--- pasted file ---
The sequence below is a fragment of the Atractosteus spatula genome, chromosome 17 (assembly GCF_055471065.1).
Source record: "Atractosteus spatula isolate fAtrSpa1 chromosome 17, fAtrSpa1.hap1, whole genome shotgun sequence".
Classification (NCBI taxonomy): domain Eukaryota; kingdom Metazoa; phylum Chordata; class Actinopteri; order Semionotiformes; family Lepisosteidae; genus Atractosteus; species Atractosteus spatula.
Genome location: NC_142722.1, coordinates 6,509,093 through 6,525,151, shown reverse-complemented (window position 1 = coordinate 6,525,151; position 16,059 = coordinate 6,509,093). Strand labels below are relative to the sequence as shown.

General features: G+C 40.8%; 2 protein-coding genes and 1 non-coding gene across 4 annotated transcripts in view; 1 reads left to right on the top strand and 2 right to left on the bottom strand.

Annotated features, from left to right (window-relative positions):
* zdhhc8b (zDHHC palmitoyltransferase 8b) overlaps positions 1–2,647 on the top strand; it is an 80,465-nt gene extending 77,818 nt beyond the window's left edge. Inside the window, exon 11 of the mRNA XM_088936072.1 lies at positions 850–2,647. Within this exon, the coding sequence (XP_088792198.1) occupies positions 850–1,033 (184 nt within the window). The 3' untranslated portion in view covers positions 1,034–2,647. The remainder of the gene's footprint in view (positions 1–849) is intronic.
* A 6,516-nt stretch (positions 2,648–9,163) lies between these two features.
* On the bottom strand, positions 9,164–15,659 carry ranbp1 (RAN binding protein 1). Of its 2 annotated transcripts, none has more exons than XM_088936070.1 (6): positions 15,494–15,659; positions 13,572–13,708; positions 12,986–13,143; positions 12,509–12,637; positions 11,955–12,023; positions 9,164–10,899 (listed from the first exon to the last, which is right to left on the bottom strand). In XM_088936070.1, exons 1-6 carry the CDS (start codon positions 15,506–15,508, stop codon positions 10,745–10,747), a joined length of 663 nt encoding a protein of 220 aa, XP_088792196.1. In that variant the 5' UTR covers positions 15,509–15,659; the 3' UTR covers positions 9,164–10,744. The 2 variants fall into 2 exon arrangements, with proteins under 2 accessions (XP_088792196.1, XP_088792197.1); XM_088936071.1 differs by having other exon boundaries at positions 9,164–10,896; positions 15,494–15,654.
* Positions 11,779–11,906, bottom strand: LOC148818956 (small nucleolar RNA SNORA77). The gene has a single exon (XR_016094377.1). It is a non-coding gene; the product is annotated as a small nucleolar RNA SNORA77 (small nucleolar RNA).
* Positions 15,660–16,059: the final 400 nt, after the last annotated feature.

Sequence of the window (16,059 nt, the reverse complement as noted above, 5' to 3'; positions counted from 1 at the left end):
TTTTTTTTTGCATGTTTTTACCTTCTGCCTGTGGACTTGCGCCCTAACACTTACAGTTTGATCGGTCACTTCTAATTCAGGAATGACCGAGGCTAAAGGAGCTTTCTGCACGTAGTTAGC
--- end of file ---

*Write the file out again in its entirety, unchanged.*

The sequence below is a fragment of the Atractosteus spatula genome, chromosome 17 (assembly GCF_055471065.1).
Source record: "Atractosteus spatula isolate fAtrSpa1 chromosome 17, fAtrSpa1.hap1, whole genome shotgun sequence".
Classification (NCBI taxonomy): domain Eukaryota; kingdom Metazoa; phylum Chordata; class Actinopteri; order Semionotiformes; family Lepisosteidae; genus Atractosteus; species Atractosteus spatula.
Genome location: NC_142722.1, coordinates 6,509,093 through 6,525,151, shown reverse-complemented (window position 1 = coordinate 6,525,151; position 16,059 = coordinate 6,509,093). Strand labels below are relative to the sequence as shown.

General features: G+C 40.8%; 2 protein-coding genes and 1 non-coding gene across 4 annotated transcripts in view; 1 reads left to right on the top strand and 2 right to left on the bottom strand.

Annotated features, from left to right (window-relative positions):
* zdhhc8b (zDHHC palmitoyltransferase 8b) overlaps positions 1–2,647 on the top strand; it is an 80,465-nt gene extending 77,818 nt beyond the window's left edge. Inside the window, exon 11 of the mRNA XM_088936072.1 lies at positions 850–2,647. Within this exon, the coding sequence (XP_088792198.1) occupies positions 850–1,033 (184 nt within the window). The 3' untranslated portion in view covers positions 1,034–2,647. The remainder of the gene's footprint in view (positions 1–849) is intronic.
* A 6,516-nt stretch (positions 2,648–9,163) lies between these two features.
* On the bottom strand, positions 9,164–15,659 carry ranbp1 (RAN binding protein 1). Of its 2 annotated transcripts, none has more exons than XM_088936070.1 (6): positions 15,494–15,659; positions 13,572–13,708; positions 12,986–13,143; positions 12,509–12,637; positions 11,955–12,023; positions 9,164–10,899 (listed from the first exon to the last, which is right to left on the bottom strand). In XM_088936070.1, exons 1-6 carry the CDS (start codon positions 15,506–15,508, stop codon positions 10,745–10,747), a joined length of 663 nt encoding a protein of 220 aa, XP_088792196.1. In that variant the 5' UTR covers positions 15,509–15,659; the 3' UTR covers positions 9,164–10,744. The 2 variants fall into 2 exon arrangements, with proteins under 2 accessions (XP_088792196.1, XP_088792197.1); XM_088936071.1 differs by having other exon boundaries at positions 9,164–10,896; positions 15,494–15,654.
* Positions 11,779–11,906, bottom strand: LOC148818956 (small nucleolar RNA SNORA77). The gene has a single exon (XR_016094377.1). It is a non-coding gene; the product is annotated as a small nucleolar RNA SNORA77 (small nucleolar RNA).
* Positions 15,660–16,059: the final 400 nt, after the last annotated feature.

Sequence of the window (16,059 nt, the reverse complement as noted above, 5' to 3'; positions counted from 1 at the left end):
TTTTTTTTTGCATGTTTTTACCTTCTGCCTGTGGACTTGCGCCCTAACACTTACAGTTTGATCGGTCACTTCTAATTCAGGAATGACCGAGGCTAAAGGAGCTTTCTGCACGTAGTTAGC